C. Exposure Assessment
1. Dietary exposure from food and feed uses. Tolerances have been established (40 CFR 180.361), for the combined residues of pendimethalin in or on a variety of raw agricultural commodities. Risk assessments were conducted by EPA to assess dietary exposures from pendimethalin in food as follows:
i. Acute exposure. Quantitative acute dietary exposure and risk assessments are performed for a food-use pesticide, if a toxicological study has indicated the possibility of an effect of concern occurring as a result of a 1-day or single exposure.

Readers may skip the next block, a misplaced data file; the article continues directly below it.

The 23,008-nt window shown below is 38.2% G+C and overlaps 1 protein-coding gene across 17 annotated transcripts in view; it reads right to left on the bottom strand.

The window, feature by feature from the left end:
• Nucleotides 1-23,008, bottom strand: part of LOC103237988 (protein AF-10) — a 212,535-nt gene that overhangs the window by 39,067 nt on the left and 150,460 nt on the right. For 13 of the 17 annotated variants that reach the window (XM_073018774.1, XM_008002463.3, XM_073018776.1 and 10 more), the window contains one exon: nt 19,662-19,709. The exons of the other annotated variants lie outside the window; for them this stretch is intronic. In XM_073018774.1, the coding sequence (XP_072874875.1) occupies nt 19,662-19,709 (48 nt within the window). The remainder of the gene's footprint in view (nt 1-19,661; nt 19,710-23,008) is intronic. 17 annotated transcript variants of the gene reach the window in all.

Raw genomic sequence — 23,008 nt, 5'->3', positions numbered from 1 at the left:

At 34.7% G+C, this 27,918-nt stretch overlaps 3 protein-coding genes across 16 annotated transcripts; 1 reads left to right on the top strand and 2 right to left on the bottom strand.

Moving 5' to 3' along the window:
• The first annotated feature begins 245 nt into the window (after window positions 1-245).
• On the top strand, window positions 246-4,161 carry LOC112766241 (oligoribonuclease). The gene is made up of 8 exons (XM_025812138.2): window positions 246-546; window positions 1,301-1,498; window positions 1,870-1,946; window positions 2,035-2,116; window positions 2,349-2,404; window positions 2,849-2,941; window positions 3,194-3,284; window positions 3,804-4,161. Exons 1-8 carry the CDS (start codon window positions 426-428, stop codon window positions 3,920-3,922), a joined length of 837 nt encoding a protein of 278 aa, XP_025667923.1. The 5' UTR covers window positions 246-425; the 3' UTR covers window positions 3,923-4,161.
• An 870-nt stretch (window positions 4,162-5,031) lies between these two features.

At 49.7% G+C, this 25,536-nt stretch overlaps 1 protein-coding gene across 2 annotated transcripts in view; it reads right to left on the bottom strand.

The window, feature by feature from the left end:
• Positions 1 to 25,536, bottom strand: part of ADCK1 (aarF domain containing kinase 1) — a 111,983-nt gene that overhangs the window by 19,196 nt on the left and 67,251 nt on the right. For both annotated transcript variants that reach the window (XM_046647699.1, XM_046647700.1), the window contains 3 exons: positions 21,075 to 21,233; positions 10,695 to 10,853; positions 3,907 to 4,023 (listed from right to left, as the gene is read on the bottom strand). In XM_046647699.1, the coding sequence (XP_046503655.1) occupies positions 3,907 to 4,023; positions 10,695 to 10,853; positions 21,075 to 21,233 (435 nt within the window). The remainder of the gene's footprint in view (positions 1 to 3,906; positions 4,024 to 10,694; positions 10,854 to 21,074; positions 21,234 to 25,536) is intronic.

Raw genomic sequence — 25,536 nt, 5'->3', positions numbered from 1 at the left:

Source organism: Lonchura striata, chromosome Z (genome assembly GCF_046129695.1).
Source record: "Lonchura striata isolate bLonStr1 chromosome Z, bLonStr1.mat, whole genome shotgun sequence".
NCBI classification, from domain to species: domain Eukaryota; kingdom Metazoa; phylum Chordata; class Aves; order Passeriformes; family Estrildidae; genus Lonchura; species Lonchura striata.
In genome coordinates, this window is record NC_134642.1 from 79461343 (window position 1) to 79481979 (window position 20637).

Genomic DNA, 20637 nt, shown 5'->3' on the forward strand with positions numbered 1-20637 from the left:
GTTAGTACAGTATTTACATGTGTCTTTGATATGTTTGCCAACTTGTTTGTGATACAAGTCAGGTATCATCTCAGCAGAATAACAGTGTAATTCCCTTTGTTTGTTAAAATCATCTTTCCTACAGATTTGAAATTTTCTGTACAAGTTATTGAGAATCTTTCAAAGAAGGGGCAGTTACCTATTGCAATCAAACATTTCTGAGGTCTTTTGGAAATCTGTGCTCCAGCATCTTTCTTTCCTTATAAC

No such effects were identified in the toxicological studies for pendimethalin therefore, a quantitative acute dietary exposure assessment is unnecessary.
ii. Chronic exposure. In conducting this chronic dietary risk assessment the Dietary Exposure Evaluation Model (DEEMTM) analysis evaluated the individual food consumption as reported by respondents in the United State Department of Agriculture Nationwide Continuing Surveys of Food Intake by Individuals (CSFII) and accumulated exposure to the chemical for each commodity (CSFII, 1994-1996, and 1998). Tolerance-level residues were assumed for all food commodities with current and proposed pendimethalin tolerances, and it was assumed that all of the crops included in the analysis were treated (i.e., 100% crop treated). These assumptions result in highly conservative estimates of dietary exposure and risk.